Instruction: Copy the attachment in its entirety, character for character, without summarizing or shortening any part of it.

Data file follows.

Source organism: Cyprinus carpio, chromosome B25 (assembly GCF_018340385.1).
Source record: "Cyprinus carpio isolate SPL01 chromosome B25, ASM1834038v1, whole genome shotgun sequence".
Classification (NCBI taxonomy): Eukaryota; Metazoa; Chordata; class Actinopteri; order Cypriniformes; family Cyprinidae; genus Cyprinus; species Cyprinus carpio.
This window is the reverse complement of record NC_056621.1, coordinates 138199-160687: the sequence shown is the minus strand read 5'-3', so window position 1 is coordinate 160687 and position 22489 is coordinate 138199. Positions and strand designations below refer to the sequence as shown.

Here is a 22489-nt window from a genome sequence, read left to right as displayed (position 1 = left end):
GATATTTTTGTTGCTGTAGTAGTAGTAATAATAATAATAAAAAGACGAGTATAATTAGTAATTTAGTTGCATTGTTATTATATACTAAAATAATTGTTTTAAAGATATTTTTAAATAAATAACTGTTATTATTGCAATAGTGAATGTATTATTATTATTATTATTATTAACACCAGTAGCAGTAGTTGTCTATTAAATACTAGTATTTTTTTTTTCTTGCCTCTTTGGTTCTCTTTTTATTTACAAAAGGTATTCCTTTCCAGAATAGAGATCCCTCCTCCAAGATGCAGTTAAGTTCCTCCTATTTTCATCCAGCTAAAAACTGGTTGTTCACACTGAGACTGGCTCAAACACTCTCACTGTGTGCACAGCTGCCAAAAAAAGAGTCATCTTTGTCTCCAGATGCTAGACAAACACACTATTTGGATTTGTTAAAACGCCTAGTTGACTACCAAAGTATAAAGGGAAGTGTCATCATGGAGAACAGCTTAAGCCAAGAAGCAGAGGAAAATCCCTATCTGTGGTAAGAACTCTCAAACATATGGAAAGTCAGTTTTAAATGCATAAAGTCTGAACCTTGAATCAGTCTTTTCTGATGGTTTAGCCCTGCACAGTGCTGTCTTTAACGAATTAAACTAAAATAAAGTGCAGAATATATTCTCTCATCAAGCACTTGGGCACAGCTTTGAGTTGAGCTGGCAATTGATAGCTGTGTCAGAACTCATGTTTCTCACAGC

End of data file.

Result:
Source organism: Cyprinus carpio, chromosome B25 (assembly GCF_018340385.1).
Source record: "Cyprinus carpio isolate SPL01 chromosome B25, ASM1834038v1, whole genome shotgun sequence".
Classification (NCBI taxonomy): Eukaryota; Metazoa; Chordata; class Actinopteri; order Cypriniformes; family Cyprinidae; genus Cyprinus; species Cyprinus carpio.
This window is the reverse complement of record NC_056621.1, coordinates 138199-160687: the sequence shown is the minus strand read 5'-3', so window position 1 is coordinate 160687 and position 22489 is coordinate 138199. Positions and strand designations below refer to the sequence as shown.

Here is a 22489-nt window from a genome sequence, read left to right as displayed (position 1 = left end):
GATATTTTTGTTGCTGTAGTAGTAGTAATAATAATAATAAAAAGACGAGTATAATTAGTAATTTAGTTGCATTGTTATTATATACTAAAATAATTGTTTTAAAGATATTTTTAAATAAATAACTGTTATTATTGCAATAGTGAATGTATTATTATTATTATTATTATTAACACCAGTAGCAGTAGTTGTCTATTAAATACTAGTATTTTTTTTTTCTTGCCTCTTTGGTTCTCTTTTTATTTACAAAAGGTATTCCTTTCCAGAATAGAGATCCCTCCTCCAAGATGCAGTTAAGTTCCTCCTATTTTCATCCAGCTAAAAACTGGTTGTTCACACTGAGACTGGCTCAAACACTCTCACTGTGTGCACAGCTGCCAAAAAAAGAGTCATCTTTGTCTCCAGATGCTAGACAAACACACTATTTGGATTTGTTAAAACGCCTAGTTGACTACCAAAGTATAAAGGGAAGTGTCATCATGGAGAACAGCTTAAGCCAAGAAGCAGAGGAAAATCCCTATCTGTGGTAAGAACTCTCAAACATATGGAAAGTCAGTTTTAAATGCATAAAGTCTGAACCTTGAATCAGTCTTTTCTGATGGTTTAGCCCTGCACAGTGCTGTCTTTAACGAATTAAACTAAAATAAAGTGCAGAATATATTCTCTCATCAAGCACTTGGGCACAGCTTTGAGTTGAGCTGGCAATTGATAGCTGTGTCAGAACTCATGTTTCTCACAGC